When we first arrived here six years ago, we were puzzled by the gratuitous decking around the washing line and the apparently pointless wooden walkway that took you there.  Our neighbours said they’d scratched their heads as they watched this expensive folly being nailed together.

The mystery was illuminated by the lingering damp patch by the garden gate.  Somewhere between the fig tree and the passionfruit vine, roundabout where the sewage line runs down from the house, there was a persistent and troubling damp patch.  RB wanted to investigate.  Having experienced the delights of sewage tumbling through another backyard and with a terrifying vision of a poo fountain raining down on my veggie patch, I implored him to leave it to the professionals.  But I made the error of leaving him unattended one day after work.

Thankfully I was spared the realisation of my nightmare of e-coli amongst the asparagus.  It turns out our damp patch was an old storm water drain, busted through when the some new and exciting toilet was installed in the house.  As one does, rather than repair the drain and desoggify the garden, our predecessors just built a walkway over the swampland.  What with the convenient supply of moisture, this wooden path has been a fine buffet for the termites over the years.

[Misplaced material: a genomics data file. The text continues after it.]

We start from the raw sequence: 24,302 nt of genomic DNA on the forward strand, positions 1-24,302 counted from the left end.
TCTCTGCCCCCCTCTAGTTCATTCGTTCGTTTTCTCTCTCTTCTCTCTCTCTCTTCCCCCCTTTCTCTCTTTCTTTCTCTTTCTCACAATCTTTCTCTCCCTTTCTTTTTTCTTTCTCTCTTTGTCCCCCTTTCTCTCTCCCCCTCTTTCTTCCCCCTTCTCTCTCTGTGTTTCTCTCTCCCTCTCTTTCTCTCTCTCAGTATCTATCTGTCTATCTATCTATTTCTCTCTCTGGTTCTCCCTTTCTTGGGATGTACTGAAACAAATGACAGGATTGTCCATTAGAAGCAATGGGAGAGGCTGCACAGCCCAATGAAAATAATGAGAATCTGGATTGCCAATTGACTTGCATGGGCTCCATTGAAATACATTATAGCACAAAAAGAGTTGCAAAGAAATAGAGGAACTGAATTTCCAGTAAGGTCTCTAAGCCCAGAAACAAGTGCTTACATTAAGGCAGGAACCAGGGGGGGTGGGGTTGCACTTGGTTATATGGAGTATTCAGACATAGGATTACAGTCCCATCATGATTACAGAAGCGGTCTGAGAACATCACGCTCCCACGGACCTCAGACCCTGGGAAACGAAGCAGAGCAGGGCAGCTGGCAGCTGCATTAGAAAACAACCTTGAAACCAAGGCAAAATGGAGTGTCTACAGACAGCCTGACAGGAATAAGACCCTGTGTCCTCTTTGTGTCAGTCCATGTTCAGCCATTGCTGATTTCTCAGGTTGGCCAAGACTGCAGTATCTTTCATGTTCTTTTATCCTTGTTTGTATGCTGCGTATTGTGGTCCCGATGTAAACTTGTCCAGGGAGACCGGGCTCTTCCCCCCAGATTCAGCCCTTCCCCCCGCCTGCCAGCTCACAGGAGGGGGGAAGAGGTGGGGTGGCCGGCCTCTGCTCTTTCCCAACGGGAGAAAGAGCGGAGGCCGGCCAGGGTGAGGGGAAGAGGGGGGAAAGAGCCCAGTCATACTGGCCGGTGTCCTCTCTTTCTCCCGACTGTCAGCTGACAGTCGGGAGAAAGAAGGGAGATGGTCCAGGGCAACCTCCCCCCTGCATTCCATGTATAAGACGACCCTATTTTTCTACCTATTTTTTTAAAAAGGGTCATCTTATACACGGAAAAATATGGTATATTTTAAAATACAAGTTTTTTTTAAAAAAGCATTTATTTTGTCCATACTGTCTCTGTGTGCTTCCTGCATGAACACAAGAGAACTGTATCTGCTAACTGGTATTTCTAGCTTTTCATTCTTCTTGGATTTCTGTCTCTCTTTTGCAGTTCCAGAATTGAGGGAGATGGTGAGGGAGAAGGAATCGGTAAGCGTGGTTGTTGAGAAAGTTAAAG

Thanks to our cellulose loving friends, a short stroll to hang out the laundry had become as fraught with peril as a high-wire walk between two sky scrapers.  Collecting a clean pair of undies from the line carried the ever-present risk of a broken ankle or at least the embarrassing prospect of a plank snapping under your weight, a reminder that you may have had too many marinated artichokes on your pasta lately. Yes, I could have fixed it properly with some decent hardwood or a load of treated timber.  But that just wouldn’t have been in the spirit of the thing.  Instead, it’s become steadily more raddled looking, thanks to running repairs with a random selection of timber found by the side of the road.

But even with my love of hammers and heavy rubbish, I finally had enough.  The walkway had to go.  Even in 35 degree heat, the demolition job was a highpoint of my weekend.  There’s little more viscerally satisfying than ripping something to bits with your bare hands, even if it has been fatally weakened by termites first.

But what to do with the hardwood footings, cemented and bolted in place?  Digging them up would be tricky work, haunted by the ever-present risk of a spade through the sewage pipe.  And then it came to me in a blinding flash: with a bit of help from our termite tenants, moist soil heaped up onto wood frames would do the job for me.